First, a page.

BACKPORTING

The official Bitcoin-ABC guide to backporting code from Bitcoin Core. When searching for items to backport, especially be on the lookout for bug fixes, code cleanup, and important refactors, as these help improve Bitcoin ABC despite consensus-level differences between Bitcoin Cash and Bitcoin Core.

Identifying commits

  1. Check out a copy of a Satoshi Bitcoin client somewhere on your machine.
  2. Identify the subsystem you’d like to work on.
  3. Tag the fork commit as fork-commit. Bitcoin-ABC was forked from Bitcoin Core at commit 964a185cc83af34587194a6ecda3ed9cf6b49263. > git tag -a fork-commit 964a185 -m 'Where the fun started'
  4. git log --topo-order --graph fork-commit..HEAD -- <file or folder of interest>
  5. Find the commit, and if applicable, the associated merge commit that are worth backporting. The merge commit may indicate that there were other commits associated with this change that you will need to backport. E.g:
commit d083bd9b9c5249f21b8b7e4abd7aee48a25806b1
Merge: b3eb0d648 279fde58e
Author: Wladimir J. van der Laan <laanwj@gmail.com>
Date:   Wed Jun 21 14:26:10 2017 +0200

    Merge #10533: [tests] Use cookie auth instead of rpcuser and rpcpassword

    279fde5 Check for rpcuser/rpcpassword first then for cookie (Andrew Chow)
    3ec5ad8 Add test for rpcuser/rpcpassword (Andrew Chow)
    c53c983 Replace cookie auth in tests (Andrew Chow)

    Tree-SHA512: 21efb84c87080a895cac8a7fe4766738c34eebe9686c7d10af1bf91ed4ae422e2d5dbbebffd00d34744eb6bb2d0195ea3aca86deebf085bbdeeb1d8b474241ed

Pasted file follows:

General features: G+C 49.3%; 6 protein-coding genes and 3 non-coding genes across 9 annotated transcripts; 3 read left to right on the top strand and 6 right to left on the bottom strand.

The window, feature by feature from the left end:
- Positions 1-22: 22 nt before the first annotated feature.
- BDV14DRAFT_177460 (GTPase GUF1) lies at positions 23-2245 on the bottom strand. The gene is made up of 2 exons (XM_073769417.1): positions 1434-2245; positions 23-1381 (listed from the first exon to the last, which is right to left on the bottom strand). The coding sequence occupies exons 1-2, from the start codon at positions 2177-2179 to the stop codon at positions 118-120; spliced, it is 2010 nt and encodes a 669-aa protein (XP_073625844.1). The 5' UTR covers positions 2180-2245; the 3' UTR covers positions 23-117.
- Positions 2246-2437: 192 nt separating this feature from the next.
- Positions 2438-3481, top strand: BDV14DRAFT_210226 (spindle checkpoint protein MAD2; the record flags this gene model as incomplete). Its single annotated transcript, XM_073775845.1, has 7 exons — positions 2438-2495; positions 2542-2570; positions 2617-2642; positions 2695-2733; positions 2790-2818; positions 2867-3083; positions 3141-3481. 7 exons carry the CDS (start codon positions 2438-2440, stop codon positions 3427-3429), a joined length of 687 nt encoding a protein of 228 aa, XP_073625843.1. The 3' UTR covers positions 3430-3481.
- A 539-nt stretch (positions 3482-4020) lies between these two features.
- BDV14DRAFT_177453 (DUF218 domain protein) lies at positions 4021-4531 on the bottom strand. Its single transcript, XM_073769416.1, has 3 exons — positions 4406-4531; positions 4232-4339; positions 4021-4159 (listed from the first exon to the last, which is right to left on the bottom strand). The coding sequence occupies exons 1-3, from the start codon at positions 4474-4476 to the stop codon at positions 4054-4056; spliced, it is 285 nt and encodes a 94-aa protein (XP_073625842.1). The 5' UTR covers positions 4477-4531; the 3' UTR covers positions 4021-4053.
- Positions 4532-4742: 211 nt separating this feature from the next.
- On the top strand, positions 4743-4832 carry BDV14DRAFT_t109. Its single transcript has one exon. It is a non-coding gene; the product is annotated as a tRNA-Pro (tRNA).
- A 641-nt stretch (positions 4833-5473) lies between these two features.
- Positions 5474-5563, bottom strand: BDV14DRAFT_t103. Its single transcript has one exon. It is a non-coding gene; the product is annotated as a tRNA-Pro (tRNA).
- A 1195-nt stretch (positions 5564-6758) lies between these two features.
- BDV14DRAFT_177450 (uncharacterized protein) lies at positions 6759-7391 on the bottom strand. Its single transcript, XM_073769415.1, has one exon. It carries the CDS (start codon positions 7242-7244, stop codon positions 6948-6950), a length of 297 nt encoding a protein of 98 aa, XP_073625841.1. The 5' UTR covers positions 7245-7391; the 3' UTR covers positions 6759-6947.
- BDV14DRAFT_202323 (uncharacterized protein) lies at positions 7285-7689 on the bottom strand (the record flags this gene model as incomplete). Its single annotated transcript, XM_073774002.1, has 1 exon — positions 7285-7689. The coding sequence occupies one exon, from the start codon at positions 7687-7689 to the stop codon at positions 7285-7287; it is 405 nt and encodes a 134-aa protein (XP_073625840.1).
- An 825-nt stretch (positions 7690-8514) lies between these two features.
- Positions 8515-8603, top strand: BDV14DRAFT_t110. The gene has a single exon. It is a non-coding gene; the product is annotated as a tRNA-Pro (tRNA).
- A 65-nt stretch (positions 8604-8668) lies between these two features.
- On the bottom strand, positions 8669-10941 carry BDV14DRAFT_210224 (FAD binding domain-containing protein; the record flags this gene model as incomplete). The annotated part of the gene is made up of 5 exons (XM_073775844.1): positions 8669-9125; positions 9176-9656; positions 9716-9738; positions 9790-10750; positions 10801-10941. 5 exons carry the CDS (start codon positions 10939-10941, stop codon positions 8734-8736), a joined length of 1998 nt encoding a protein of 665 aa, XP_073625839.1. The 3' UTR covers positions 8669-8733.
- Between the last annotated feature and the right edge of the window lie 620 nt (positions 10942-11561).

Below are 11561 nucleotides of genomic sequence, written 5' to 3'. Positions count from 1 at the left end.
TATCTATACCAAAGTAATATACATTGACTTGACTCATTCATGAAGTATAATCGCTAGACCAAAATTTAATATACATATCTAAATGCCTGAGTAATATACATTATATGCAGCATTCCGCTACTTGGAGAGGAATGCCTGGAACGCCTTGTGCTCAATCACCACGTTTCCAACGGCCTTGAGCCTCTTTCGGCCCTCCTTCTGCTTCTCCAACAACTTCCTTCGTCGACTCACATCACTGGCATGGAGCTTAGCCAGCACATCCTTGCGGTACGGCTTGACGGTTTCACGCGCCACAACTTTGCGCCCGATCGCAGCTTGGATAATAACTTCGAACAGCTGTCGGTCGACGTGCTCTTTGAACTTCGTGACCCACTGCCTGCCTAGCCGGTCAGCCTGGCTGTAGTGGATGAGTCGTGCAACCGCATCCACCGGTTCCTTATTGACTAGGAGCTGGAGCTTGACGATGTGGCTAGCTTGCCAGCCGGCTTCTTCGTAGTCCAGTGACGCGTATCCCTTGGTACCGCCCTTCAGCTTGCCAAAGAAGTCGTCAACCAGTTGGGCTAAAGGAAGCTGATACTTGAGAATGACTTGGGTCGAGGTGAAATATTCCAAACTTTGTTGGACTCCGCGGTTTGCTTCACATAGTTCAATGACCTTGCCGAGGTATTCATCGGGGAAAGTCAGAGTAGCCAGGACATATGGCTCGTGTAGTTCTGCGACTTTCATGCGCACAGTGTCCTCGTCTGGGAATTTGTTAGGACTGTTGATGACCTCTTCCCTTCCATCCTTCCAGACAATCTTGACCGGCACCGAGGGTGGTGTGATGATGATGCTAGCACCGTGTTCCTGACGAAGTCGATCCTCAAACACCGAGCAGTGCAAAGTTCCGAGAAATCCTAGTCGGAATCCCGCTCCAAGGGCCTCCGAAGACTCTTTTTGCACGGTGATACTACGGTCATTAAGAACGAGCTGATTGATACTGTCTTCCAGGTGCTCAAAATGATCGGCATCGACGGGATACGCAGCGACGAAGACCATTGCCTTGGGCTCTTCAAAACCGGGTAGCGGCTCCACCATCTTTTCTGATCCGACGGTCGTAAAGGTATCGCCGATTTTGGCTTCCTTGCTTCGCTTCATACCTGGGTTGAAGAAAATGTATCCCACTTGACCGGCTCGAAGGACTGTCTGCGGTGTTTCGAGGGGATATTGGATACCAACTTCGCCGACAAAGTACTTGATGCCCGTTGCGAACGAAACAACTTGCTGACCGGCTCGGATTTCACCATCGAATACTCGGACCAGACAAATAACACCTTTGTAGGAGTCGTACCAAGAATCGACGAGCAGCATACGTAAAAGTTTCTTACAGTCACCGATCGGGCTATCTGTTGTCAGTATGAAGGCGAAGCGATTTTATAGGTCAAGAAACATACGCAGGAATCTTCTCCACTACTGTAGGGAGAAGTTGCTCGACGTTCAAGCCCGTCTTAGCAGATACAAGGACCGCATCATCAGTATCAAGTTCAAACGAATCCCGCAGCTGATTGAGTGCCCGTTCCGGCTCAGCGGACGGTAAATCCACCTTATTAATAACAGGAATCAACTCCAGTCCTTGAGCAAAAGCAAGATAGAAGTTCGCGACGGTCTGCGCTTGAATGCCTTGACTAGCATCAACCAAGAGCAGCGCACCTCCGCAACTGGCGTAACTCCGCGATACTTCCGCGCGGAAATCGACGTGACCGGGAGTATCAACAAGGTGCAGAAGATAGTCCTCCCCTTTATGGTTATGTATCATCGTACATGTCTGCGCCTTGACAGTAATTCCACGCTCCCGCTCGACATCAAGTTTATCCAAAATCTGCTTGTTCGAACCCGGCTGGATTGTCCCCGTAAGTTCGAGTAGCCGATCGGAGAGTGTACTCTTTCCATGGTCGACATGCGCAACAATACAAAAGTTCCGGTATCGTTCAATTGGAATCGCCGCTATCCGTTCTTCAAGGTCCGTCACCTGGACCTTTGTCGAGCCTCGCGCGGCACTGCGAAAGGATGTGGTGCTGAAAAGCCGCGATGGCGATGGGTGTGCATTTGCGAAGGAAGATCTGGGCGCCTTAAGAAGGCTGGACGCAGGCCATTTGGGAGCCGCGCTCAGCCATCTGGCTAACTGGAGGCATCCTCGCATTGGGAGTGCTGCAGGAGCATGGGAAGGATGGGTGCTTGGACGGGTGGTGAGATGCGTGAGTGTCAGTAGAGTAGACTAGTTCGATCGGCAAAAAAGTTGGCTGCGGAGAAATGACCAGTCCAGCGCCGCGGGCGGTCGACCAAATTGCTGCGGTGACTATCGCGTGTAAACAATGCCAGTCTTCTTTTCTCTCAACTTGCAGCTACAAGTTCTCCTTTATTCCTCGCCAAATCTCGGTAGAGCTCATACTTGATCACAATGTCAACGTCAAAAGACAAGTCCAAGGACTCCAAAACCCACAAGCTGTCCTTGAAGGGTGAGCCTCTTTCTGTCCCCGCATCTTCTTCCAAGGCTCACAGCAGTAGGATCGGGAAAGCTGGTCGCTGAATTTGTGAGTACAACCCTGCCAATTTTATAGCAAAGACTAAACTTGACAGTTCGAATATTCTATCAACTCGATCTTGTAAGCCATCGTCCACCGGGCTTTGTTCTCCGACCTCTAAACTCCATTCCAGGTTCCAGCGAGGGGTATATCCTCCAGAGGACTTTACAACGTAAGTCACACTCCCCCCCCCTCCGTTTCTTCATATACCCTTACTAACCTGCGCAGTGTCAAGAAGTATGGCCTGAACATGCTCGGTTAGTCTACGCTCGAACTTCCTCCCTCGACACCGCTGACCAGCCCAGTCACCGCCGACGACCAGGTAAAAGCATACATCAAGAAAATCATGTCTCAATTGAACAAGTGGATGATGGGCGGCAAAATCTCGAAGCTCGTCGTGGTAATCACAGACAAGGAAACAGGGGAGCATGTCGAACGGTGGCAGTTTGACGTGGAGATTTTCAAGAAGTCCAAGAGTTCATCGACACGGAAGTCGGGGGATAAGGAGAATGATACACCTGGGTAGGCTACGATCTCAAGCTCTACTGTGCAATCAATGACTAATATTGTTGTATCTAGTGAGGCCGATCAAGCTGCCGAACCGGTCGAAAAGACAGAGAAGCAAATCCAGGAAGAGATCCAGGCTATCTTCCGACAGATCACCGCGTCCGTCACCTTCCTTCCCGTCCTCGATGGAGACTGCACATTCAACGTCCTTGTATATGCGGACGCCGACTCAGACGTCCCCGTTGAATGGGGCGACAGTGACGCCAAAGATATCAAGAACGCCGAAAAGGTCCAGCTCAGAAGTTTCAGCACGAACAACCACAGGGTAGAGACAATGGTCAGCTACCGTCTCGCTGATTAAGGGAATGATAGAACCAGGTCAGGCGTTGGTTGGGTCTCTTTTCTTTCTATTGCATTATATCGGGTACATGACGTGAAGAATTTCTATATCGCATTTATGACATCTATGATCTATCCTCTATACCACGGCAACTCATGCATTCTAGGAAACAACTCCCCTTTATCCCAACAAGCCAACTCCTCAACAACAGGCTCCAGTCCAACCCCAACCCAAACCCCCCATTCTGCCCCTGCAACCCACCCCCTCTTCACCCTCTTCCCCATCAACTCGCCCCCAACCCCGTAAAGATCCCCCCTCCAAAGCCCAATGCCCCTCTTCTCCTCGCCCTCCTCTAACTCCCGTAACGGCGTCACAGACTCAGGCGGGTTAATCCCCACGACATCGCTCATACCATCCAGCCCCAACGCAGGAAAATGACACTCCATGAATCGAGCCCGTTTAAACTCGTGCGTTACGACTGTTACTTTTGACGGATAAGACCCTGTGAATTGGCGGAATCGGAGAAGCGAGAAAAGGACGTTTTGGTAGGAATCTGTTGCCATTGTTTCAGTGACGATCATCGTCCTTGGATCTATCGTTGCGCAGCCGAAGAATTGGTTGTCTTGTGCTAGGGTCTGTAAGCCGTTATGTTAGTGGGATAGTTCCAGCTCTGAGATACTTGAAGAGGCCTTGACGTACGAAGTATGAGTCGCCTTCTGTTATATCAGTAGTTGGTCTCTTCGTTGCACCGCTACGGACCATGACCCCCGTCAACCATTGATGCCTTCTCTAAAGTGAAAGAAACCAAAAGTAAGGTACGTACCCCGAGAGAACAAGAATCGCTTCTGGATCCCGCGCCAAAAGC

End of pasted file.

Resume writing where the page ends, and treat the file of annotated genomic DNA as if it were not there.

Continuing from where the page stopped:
If you saw that commit c53c983 was a good idea to backport, this merge commit would indicate that there are two other commits that are associated with this PR and likely to be needed.

When trying to find a patch worth backporting, it’s generally a good idea to backport significant refactors or bugfixes. This will help clean up the code in the ABC repository, fix bugs, and make future backports significantly easier. Backports are easiest done in topological order of commits.

Backporting

Before you begin backporting commits, you will need to add an additional remote to your Bitcoin-ABC repo. For Bitcoin Core, this repository would be added as:

git remote add core git@github.com:bitcoin/bitcoin.git
git fetch core

(Assuming you have github ssh auth setup. The second command is required to obtain refs for cherry-picking.)

Once you have identified your commit, or commits on question to backport you have two choices:

  1. Backport each diff individually
  2. Squash the commits together for backporting.

In either case, you will find there are likely merge conflicts.

Backport each diff individually

  1. git checkout -b <name-of-branch>
  2. git cherry-pick <commit-of-interest>
  3. Run git status and fix conflicts.
  4. git add -u && git cherry-pick --continue
  5. Run git show side-by-side with git show <commit-of-interest> and verify that the changes are reasonable. If there are additional changes caused by the merge conflict
  6. Run the build, and the rpc test suite and verify completion.
  7. arc diff and at the bottom of the summary note: “Backport of Bitcoin Core PR# ". the PR# can be obtained by searching on github for the commit you are backporting. If you are backporting a commit which depends on another commit from the same PR, note that you are backporting `Part 1 of X`. Additionally, if it is the second or more of a series of commits in a backport, note which other phabricator revision this diff depends on by typing `Depends on DXXXX` at the bottom of the summary.

Squash the commits together for backporting

  1. git checkout -b PRXXXXX
  2. Perform steps 2 through 6 from “Backporting each diff individually” in repetition for each diff in a Bitcoin Core pull request.
  3. git rebase -i origin/master and squash the commits together.
  4. arc diff and at the bottom of the summary note: “Backport of Bitcoin Core PR# ". The title of the diff should be: `[Backport] `